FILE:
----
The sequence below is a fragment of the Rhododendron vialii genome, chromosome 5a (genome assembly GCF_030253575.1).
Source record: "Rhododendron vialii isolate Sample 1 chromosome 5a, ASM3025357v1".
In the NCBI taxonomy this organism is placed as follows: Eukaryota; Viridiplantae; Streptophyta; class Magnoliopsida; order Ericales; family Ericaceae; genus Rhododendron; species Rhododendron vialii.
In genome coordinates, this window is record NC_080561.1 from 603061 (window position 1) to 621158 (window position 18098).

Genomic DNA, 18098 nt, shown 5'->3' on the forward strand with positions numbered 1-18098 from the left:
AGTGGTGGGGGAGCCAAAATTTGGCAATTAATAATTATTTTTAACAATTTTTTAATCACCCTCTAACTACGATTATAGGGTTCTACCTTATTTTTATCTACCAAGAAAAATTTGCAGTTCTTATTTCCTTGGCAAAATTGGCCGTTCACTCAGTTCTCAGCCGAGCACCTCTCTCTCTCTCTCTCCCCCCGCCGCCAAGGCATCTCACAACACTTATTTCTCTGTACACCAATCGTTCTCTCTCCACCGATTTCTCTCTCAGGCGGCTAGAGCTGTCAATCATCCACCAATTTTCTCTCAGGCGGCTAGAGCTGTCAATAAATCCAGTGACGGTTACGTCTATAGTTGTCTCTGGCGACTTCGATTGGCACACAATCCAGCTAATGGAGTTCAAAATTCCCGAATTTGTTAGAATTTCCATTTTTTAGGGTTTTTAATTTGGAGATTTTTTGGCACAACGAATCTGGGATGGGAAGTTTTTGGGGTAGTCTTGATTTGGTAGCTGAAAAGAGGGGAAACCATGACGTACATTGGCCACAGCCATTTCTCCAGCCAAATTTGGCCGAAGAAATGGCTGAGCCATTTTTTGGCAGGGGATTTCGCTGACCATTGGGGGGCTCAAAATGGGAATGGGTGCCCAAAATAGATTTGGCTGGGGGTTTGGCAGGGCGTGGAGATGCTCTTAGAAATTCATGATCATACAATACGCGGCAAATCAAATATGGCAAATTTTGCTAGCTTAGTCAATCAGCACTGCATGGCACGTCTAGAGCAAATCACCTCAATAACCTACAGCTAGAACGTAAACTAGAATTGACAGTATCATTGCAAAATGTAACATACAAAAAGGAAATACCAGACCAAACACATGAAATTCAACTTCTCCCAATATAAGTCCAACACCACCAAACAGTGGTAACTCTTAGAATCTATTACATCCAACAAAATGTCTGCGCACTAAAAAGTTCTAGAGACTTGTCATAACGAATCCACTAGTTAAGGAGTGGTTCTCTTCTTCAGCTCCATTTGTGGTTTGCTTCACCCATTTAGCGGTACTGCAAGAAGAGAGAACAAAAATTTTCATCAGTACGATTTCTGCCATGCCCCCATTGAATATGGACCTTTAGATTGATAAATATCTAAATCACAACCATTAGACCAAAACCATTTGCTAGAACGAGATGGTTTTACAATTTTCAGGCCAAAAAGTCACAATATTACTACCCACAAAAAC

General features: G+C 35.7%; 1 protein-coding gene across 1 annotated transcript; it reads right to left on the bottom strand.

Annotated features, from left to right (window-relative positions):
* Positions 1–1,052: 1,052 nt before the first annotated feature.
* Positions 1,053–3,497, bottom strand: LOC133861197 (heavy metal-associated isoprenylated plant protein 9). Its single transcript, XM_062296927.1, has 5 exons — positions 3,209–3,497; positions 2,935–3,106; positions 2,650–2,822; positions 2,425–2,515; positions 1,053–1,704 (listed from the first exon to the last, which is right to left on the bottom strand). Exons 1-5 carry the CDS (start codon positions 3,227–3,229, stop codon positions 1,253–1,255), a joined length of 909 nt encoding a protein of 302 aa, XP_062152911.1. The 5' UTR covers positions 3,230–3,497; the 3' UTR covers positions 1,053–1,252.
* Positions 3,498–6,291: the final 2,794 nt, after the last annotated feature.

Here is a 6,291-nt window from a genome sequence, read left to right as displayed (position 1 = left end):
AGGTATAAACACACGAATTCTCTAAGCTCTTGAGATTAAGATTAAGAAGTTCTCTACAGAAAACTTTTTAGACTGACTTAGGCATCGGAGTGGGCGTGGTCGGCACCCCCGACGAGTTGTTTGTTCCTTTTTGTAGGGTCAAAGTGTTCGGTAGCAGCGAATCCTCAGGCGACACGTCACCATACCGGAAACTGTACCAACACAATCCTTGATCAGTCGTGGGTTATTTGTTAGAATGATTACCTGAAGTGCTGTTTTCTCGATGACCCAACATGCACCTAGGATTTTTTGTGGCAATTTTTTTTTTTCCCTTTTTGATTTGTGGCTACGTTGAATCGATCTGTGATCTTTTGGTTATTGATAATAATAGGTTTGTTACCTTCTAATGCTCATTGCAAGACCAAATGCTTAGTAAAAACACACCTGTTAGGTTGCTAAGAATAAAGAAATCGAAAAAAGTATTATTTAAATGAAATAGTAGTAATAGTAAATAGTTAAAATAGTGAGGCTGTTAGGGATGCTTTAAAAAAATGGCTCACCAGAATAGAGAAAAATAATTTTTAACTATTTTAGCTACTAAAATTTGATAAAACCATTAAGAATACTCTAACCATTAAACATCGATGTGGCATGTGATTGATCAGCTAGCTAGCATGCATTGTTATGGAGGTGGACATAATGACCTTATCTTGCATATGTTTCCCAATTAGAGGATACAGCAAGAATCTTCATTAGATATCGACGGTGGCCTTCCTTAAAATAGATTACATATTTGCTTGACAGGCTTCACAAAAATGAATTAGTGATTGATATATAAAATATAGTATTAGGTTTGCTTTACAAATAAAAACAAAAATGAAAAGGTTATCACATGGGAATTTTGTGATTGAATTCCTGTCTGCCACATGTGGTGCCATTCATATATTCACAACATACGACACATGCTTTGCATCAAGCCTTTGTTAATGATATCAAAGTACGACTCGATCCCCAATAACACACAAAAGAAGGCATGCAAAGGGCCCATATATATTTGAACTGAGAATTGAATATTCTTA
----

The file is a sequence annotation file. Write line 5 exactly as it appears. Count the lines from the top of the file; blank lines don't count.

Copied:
Genomic DNA, 18098 nt, shown 5'->3' on the forward strand with positions numbered 1-18098 from the left: